Liquid dish soap is another multi-talented kitchen product. Dish soap is good for all sorts of activities, including cleaning clothes and killing fleas on your pets. It makes a fantastic Ant repellent, as well, and is one of the top natural methods to keep them off of your plants. The dish soap won’t harm the plants as it takes care of your Ant problem either. It is an excellent homemade remedy for Carpenter Ants, Sugar Ants, and more, that seem to invade the yard whenever you don’t want them to. To make this simple recipe, combine the soap and water, and then fill the spray bottle. Spray this solution to all plants that you want to protect from Ants. It serves several purposes for pest control and won’t harm children or pets. Repeat the application after rainstorms. Also, you can increase the soap percentage if required, but a stronger solution can harm garden plants.
8. Fresh Garlic
Garlic acts as natural pest control. This plant is not only great for human health but also effective in eliminating Ants from home.
9. Baking Soda
Baking soda is a good household product that you can use for a million different purposes. It makes an excellent Ant repellent, as well. Like coffee grounds, you can also use baking soda and not worry about harming other creatures, which makes it ideal for repelling Ants.
10. Use Cinnamon to Get Rid Of Ants in Plants
Ants have a strong sense of smell. You can keep them away by putting strong-smelling substances such as cinnamon in trails and the pot itself. Cinnamon in oil form spreads the smell better than in powder form that repels the Ants.
11. White vinegar
Pouring about 1 liter of white vinegar directly into the nest can work wonders. It is not harmful to the ground or plants, but it will kill the ants on contact.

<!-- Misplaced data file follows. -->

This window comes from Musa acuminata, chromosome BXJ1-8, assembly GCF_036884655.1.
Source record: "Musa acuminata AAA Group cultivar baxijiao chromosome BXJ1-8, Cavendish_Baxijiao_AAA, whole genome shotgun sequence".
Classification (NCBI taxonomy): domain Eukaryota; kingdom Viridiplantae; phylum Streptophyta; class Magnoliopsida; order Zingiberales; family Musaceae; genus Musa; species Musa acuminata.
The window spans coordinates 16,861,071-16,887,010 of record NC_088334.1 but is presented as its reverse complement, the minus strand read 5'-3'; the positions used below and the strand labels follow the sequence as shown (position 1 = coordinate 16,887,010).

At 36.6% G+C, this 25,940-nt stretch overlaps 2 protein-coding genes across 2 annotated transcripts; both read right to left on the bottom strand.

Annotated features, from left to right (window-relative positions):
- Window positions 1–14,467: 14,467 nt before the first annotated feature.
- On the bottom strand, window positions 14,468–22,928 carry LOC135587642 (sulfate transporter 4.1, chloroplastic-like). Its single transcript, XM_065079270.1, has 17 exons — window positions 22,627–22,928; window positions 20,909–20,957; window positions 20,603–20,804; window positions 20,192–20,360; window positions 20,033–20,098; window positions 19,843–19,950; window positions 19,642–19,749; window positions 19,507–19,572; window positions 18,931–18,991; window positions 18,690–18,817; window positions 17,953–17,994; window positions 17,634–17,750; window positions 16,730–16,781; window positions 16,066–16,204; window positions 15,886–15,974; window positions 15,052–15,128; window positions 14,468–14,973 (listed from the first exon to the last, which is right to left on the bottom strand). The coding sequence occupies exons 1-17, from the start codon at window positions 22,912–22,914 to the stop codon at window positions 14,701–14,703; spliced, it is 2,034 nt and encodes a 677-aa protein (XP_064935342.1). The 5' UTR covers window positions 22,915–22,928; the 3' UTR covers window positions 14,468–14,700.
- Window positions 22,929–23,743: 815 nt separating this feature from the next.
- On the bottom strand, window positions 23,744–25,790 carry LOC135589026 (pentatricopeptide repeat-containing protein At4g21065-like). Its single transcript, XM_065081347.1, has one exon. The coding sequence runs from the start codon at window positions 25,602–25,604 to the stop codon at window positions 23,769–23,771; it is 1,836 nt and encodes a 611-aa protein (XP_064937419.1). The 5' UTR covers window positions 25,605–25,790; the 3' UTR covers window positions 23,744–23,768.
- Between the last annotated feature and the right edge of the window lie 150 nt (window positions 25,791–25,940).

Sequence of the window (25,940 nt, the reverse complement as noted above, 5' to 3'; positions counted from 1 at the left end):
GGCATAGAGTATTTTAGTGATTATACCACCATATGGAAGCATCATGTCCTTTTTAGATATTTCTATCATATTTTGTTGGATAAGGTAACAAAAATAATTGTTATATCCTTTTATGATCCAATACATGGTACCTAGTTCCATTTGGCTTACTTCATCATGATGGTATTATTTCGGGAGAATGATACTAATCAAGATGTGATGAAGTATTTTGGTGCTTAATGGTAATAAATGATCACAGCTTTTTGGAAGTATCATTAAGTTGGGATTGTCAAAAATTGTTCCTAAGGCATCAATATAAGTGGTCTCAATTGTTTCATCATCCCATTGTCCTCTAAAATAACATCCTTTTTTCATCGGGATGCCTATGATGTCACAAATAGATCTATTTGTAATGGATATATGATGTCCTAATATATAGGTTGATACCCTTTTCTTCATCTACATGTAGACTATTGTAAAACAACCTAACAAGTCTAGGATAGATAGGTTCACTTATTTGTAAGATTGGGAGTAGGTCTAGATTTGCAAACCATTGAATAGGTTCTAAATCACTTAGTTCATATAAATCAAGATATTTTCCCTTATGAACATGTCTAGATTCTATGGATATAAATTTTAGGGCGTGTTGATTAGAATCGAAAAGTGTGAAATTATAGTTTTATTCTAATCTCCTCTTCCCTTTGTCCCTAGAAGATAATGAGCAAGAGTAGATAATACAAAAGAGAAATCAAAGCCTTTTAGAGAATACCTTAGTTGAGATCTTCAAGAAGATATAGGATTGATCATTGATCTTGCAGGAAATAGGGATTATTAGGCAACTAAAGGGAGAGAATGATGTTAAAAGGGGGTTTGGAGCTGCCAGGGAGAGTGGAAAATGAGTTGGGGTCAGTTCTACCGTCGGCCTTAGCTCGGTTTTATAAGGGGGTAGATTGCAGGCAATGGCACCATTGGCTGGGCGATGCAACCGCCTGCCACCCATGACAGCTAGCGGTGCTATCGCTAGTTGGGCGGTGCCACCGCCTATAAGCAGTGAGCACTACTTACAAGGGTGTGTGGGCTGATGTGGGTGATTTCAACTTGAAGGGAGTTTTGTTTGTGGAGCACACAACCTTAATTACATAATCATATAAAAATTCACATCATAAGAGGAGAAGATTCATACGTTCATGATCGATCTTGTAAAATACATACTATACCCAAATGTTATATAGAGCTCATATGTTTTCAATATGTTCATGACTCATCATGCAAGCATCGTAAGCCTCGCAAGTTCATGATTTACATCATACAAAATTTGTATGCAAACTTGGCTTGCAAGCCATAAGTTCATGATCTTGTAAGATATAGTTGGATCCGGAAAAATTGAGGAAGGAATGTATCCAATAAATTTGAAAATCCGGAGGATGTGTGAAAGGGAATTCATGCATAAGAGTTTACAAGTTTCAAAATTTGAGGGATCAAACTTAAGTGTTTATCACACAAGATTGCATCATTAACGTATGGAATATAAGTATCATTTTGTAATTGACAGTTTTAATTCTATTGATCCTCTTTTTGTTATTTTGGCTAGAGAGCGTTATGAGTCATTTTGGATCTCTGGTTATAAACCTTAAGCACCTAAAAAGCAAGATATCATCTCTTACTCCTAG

Plants That Naturally Repel Ants
Ant-repelling plants are a boon to your garden. Lots of plants have natural defenses against insects, and you can use that to your benefit to guard against Ant infestations. Adding plants that repel Ants to your home garden is a healthy and green solution to your pest control issue. Plants that repel Ants also attract beneficial insects to your yard and also improve your garden’s health.
- Lavender is an excellent choice for your home garden and will keep Ants away in droves while gracing you with a pleasant fragrance.
- Plant mint around the perimeter of your home to repel some insects. Peppermint is a natural insect repellant. Ants hate the mint smell, and your home will smell minty fresh. Plant mint around entryways and the perimeter of the home. Place a few drops of peppermint essential oil on a cotton ball and then use it to wipe suspected areas. You can also place a peppermint oil cotton ball in areas where the ants frequent.
- Some other insect-repelling plants are Rosemary, Catnip, Peppermint, Thyme, Tansy, Catnip, Pennyroyal, Sage, Peppermint or Spearmint
- In addition to the herbs that act as an organic repellent, planting garlic in the garden offers great protection against these pests as well.